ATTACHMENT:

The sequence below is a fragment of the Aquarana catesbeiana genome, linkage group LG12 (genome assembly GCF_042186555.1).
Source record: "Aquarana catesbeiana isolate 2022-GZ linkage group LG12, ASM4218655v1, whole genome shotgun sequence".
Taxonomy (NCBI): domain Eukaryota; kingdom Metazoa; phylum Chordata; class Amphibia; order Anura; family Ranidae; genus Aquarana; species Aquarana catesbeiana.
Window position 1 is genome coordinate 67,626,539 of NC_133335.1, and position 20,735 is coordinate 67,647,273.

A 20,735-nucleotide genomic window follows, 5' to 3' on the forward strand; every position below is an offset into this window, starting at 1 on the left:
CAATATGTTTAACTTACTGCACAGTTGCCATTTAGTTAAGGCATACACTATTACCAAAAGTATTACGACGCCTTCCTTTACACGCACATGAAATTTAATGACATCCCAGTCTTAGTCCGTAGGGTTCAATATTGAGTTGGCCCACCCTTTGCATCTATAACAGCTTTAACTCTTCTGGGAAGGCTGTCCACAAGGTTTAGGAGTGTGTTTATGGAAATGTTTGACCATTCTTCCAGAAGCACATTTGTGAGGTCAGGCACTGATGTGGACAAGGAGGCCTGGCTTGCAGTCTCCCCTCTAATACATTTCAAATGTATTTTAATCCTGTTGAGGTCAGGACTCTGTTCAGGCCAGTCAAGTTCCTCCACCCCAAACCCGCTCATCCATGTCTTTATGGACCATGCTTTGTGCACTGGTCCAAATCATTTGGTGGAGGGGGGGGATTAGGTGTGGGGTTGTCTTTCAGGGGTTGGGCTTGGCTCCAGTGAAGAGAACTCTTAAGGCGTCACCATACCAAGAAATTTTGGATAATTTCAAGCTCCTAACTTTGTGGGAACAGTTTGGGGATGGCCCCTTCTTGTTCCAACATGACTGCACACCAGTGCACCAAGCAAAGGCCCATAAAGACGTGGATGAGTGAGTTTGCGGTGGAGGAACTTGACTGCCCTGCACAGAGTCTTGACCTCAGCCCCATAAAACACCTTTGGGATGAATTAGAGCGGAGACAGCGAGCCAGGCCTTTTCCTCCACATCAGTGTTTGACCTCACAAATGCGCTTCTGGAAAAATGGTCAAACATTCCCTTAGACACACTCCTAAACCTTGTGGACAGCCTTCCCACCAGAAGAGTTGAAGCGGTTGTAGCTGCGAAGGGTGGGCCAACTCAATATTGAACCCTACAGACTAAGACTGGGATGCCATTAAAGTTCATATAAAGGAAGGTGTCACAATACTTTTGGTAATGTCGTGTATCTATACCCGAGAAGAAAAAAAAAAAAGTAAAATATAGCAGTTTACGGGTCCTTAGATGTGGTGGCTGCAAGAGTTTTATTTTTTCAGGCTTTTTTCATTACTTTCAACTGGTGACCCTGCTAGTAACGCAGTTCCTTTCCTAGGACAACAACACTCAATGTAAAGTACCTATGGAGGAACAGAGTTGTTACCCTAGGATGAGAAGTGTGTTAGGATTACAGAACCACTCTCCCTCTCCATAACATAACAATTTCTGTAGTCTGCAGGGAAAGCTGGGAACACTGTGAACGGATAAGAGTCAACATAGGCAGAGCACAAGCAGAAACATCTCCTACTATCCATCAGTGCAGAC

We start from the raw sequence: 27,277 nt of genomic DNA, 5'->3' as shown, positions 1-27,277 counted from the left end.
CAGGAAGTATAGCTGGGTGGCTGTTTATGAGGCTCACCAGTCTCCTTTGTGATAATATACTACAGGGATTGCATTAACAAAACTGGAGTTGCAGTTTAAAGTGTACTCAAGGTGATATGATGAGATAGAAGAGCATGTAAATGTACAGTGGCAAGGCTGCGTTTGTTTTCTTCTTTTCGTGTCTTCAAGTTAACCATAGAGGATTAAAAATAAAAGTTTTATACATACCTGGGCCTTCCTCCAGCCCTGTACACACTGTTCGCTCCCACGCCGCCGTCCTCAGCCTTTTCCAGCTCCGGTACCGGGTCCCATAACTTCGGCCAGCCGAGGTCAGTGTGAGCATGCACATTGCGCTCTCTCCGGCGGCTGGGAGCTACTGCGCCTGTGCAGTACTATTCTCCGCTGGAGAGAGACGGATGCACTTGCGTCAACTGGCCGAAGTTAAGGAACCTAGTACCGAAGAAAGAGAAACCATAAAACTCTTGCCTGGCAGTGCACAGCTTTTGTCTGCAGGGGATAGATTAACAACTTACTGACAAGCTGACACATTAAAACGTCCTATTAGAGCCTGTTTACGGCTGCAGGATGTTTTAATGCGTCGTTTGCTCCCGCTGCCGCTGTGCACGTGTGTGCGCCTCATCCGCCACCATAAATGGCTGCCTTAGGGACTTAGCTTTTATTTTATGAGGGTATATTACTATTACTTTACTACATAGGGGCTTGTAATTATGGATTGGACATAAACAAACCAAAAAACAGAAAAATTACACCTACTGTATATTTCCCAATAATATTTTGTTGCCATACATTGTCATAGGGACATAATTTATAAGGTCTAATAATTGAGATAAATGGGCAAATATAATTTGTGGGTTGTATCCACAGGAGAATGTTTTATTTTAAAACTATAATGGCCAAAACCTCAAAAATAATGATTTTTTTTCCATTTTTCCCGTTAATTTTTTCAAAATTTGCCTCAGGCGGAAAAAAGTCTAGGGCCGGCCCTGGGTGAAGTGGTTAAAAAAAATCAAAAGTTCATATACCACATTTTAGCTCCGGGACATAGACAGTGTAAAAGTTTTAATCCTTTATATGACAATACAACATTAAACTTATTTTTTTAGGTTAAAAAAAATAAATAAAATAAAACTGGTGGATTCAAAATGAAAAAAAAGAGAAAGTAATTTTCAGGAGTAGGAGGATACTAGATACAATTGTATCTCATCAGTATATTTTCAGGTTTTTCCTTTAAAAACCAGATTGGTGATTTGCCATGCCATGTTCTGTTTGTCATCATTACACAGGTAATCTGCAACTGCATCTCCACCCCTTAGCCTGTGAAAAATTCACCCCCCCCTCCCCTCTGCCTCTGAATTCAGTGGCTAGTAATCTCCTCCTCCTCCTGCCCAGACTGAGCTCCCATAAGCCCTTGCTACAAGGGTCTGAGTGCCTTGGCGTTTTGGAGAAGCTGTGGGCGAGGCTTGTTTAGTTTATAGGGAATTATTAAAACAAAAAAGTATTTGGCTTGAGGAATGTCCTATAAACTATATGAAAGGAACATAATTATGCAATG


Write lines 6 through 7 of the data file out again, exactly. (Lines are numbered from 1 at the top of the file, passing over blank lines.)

CAATATGTTTAACTTACTGCACAGTTGCCATTTAGTTAAGGCATACACTATTACCAAAAGTATTACGACGCCTTCCTTTACACGCACATGAAATTTAATGACATCCCAGTCTTAGTCCGTAGGGTTCAATATTGAGTTGGCCCACCCTTTGCATCTATAACAGCTTTAACTCTTCTGGGAAGGCTGTCCACAAGGTTTAGGAGTGTGTTTATGGAAATGTTTGACCATTCTTCCAGAAGCACATTTGTGAGGTCAGGCACTGATGTGGACAAGGAGGCCTGGCTTGCAGTCTCCCCTCTAATACATTTCAAATGTATTTTAATCCTGTTGAGGTCAGGACTCTGTTCAGGCCAGTCAAGTTCCTCCACCCCAAACCCGCTCATCCATGTCTTTATGGACCATGCTTTGTGCACTGGTCCAAATCATTTGGTGGAGGGGGGGGATTAGGTGTGGGGTTGTCTTTCAGGGGTTGGGCTTGGCTCCAGTGAAGAGAACTCTTAAGGCGTCACCATACCAAGAAATTTTGGATAATTTCAAGCTCCTAACTTTGTGGGAACAGTTTGGGGATGGCCCCTTCTTGTTCCAACATGACTGCACACCAGTGCACCAAGCAAAGGCCCATAAAGACGTGGATGAGTGAGTTTGCGGTGGAGGAACTTGACTGCCCTGCACAGAGTCTTGACCTCAGCCCCATAAAACACCTTTGGGATGAATTAGAGCGGAGACAGCGAGCCAGGCCTTTTCCTCCACATCAGTGTTTGACCTCACAAATGCGCTTCTGGAAAAATGGTCAAACATTCCCTTAGACACACTCCTAAACCTTGTGGACAGCCTTCCCACCAGAAGAGTTGAAGCGGTTGTAGCTGCGAAGGGTGGGCCAACTCAATATTGAACCCTACAGACTAAGACTGGGATGCCATTAAAGTTCATATAAAGGAAGGTGTCACAATACTTTTGGTAATGTCGTGTATCTATACCCGAGAAGAAAAAAAAAAAAGTAAAATATAGCAGTTTACGGGTCCTTAGATGTGGTGGCTGCAAGAGTTTTATTTTTTCAGGCTTTTTTCATTACTTTCAACTGGTGACCCTGCTAGTAACGCAGTTCCTTTCCTAGGACAACAACACTCAATGTAAAGTACCTATGGAGGAACAGAGTTGTTACCCTAGGATGAGAAGTGTGTTAGGATTACAGAACCACTCTCCCTCTCCATAACATAACAATTTCTGTAGTCTGCAGGGAAAGCTGGGAACACTGTGAACGGATAAGAGTCAACATAGGCAGAGCACAAGCAGAAACATCTCCTACTATCCATCAGTGCAGAC

We start from the raw sequence: 27,277 nt of genomic DNA, 5'->3' as shown, positions 1-27,277 counted from the left end.